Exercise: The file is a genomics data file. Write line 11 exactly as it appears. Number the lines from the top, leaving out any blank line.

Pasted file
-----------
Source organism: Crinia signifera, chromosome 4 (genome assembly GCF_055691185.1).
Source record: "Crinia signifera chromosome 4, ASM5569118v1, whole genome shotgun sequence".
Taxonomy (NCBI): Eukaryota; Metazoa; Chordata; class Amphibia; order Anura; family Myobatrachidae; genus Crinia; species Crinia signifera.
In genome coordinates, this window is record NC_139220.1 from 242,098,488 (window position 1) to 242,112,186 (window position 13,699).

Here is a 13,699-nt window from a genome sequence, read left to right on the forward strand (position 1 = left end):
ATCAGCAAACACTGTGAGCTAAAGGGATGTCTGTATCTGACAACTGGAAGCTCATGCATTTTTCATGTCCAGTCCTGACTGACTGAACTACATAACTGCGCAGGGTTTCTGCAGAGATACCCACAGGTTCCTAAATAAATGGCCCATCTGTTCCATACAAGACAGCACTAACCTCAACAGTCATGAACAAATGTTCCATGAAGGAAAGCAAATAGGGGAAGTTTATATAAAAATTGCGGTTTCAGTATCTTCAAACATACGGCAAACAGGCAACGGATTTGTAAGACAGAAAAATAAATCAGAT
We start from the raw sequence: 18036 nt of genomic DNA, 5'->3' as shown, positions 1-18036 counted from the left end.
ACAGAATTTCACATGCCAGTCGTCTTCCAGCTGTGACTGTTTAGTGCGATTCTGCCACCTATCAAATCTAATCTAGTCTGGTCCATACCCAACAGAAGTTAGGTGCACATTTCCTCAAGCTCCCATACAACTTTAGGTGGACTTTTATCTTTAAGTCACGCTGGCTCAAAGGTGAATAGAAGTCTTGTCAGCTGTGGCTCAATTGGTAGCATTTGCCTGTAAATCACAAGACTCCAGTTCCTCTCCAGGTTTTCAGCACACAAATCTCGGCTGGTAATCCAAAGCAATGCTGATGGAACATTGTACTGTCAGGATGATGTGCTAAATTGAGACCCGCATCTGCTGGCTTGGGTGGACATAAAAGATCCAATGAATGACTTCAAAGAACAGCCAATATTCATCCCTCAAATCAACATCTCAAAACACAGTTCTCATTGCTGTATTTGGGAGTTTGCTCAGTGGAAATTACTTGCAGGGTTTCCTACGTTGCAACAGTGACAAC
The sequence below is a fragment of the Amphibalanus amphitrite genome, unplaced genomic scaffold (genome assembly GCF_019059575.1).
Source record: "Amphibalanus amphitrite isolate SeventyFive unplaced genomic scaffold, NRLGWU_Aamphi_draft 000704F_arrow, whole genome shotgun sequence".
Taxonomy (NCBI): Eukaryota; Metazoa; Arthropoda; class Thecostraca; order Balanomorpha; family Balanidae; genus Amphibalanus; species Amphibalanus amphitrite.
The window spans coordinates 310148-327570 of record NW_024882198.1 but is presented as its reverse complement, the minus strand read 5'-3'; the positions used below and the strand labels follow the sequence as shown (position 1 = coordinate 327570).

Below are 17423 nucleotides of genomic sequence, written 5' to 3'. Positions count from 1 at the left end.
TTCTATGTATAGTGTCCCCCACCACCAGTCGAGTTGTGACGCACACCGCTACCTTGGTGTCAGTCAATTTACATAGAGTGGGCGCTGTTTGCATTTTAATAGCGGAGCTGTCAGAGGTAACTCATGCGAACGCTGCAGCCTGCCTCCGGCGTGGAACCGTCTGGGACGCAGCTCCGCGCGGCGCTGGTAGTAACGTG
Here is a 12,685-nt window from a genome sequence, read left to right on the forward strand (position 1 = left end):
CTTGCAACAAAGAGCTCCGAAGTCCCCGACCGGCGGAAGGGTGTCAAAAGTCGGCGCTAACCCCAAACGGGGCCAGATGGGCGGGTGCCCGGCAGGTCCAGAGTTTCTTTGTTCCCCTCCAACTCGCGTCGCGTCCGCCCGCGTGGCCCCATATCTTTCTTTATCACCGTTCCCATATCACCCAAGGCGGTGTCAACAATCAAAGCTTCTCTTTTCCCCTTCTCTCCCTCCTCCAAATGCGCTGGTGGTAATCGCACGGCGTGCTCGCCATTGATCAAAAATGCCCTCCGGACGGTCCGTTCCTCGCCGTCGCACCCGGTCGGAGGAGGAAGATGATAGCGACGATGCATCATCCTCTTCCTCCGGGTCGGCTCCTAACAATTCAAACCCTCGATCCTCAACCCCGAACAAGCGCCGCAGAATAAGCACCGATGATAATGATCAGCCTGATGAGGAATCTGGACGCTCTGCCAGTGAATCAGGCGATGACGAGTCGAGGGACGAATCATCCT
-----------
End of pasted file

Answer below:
Taxonomy (NCBI): Eukaryota; Metazoa; Arthropoda; class Thecostraca; order Balanomorpha; family Balanidae; genus Amphibalanus; species Amphibalanus amphitrite.